2. Healing can start around your guilt when you stop fighting it and accept responsibility. This step was incredibly difficult and took a very long time for me to work through. I was scared to death to say that I had any responsibility in Jacob's accident.  I fought as hard as I could and as long as I could to not accept it.  I was terrified to think what it meant about me that my decisions may have led my son's death.  "What does it say about me as a father?  Does it mean I am a bad person?  Am I a terrible father?  Did I fail my family?  Am I worthy of being loved?" 

So the guilt starts feeding shame, and shame feeds more guilt, and on and on... This put me on a hamster wheel of personal torture that I couldn't figure out how to get off of.  Thankfully, with hours upon hours of working with Paula, I was able to get to a place where I could bear the guilt without it continuing to rule my life.  Bearing the guilt meant I had taken and accepted responsibility for what I could have done to prevent this accident.  There were things I could have done differently.  I accept that.  I bear that guilt, but it doesn't control me anymore.

3. Giving up is not an option, no matter how bad it gets. - There were times when I wanted to die because I felt like such a failure in my guilt and shame. I truly hoped I would die. I thought about how I could commit suicide. I thought about how I wouldn't have to feel this way anymore and I would be with Jacob.  But, then I would quickly realize the amount of pain I would leave the rest of my family in. What a wreck I would leave behind.  Paula would tell me - "All you have to do is think about getting through each minute, each hour, then each day.  Get out of bed and put your feet on the ground.  Take a step, then another step.  One foot in front of the other and keep breathing." It felt like torture at times, to keep going, but I knew inside that I could not give up. I couldn't give up on Brea and my daughters. And, I couldn't give up on myself.  No matter how hard it gets - you can't give up.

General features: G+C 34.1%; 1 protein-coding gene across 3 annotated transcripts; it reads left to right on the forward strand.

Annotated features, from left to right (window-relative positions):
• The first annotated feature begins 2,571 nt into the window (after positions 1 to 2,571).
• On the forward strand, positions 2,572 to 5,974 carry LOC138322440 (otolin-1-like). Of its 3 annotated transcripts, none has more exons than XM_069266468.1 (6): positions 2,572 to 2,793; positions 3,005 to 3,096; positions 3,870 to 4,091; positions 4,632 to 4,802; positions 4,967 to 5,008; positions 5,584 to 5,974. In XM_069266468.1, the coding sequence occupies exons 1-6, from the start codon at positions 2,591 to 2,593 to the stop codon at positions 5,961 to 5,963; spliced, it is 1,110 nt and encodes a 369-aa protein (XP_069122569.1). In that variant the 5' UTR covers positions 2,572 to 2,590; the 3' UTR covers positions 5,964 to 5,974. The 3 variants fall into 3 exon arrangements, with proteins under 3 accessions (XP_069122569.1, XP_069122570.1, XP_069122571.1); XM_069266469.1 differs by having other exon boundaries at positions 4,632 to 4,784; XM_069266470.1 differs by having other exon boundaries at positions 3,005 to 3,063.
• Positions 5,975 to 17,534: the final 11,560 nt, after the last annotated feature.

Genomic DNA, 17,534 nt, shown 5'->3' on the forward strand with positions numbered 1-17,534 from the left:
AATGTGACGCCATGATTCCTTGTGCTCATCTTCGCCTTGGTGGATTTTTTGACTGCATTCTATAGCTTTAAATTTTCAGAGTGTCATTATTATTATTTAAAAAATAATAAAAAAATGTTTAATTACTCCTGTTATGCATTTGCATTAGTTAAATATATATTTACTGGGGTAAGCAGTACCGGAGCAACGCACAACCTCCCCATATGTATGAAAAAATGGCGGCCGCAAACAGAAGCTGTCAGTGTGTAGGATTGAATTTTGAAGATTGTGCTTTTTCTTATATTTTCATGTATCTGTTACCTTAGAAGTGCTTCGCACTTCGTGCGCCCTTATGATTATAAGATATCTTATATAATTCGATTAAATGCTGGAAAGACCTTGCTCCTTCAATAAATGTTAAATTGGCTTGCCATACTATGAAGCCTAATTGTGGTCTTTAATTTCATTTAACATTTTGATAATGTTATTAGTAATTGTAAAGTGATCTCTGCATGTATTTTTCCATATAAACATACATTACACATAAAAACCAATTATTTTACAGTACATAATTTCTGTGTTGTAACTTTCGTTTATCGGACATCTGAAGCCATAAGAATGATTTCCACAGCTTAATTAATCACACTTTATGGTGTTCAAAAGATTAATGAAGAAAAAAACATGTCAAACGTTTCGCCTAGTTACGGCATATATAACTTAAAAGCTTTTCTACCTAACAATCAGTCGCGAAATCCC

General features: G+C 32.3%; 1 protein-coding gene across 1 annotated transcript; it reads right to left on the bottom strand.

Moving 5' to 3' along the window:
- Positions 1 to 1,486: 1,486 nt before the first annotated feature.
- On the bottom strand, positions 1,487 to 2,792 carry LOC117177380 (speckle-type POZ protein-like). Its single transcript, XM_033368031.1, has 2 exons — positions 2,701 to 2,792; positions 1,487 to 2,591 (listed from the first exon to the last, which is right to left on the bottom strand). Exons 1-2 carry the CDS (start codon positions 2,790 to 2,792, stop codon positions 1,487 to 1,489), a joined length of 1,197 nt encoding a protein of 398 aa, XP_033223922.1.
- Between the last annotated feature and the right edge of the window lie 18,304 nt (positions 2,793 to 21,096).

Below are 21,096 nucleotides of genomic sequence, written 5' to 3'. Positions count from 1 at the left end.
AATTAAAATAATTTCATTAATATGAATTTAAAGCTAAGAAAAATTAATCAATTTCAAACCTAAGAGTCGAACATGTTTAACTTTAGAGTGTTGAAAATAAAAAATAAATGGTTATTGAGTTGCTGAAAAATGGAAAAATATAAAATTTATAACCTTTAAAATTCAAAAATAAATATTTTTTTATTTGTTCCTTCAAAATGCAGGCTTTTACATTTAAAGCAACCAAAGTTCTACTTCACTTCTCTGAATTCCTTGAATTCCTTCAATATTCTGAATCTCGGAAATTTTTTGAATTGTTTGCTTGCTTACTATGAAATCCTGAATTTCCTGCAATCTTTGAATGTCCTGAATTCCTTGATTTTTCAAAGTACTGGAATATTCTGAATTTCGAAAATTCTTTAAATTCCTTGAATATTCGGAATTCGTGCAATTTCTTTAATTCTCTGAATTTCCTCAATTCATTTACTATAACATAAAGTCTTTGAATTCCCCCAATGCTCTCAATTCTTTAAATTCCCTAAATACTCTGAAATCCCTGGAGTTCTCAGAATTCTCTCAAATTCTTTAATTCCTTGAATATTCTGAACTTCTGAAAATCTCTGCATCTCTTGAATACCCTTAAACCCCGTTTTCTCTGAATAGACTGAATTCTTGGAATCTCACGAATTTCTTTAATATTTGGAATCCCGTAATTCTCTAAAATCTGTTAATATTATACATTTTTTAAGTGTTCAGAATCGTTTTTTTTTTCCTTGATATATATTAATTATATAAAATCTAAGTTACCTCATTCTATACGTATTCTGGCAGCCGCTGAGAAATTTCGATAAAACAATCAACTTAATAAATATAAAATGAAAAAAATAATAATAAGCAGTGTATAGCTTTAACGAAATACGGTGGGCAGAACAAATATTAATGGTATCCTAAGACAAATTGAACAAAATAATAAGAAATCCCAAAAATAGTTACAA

The song Won't Give Up ends like this:

"Too many dreams I didn't want to dream
Too many nights alone where I can't sleep
I've got the devil on my back
Trying to take home from me
But I see Jesus out in front
He's reaching back for the lonely
Reaching back cause he loves me
I take his hand because she loved me

No I won't give up now"

You know, sometimes our guilt feels like it's taking a hold of us and dragging us into hell.  It's like our past mistakes are yelling at us through a megaphone constantly reminding us of what we've done.  But, I can tell you it is possible to find freedom from what can seem overwhelming and paralyzing. 

Healing can begin when we accept that we are human and we all make mistakes.  And, the transformative healing takes place when we accept that our mistakes DO NOT define who we are as a person.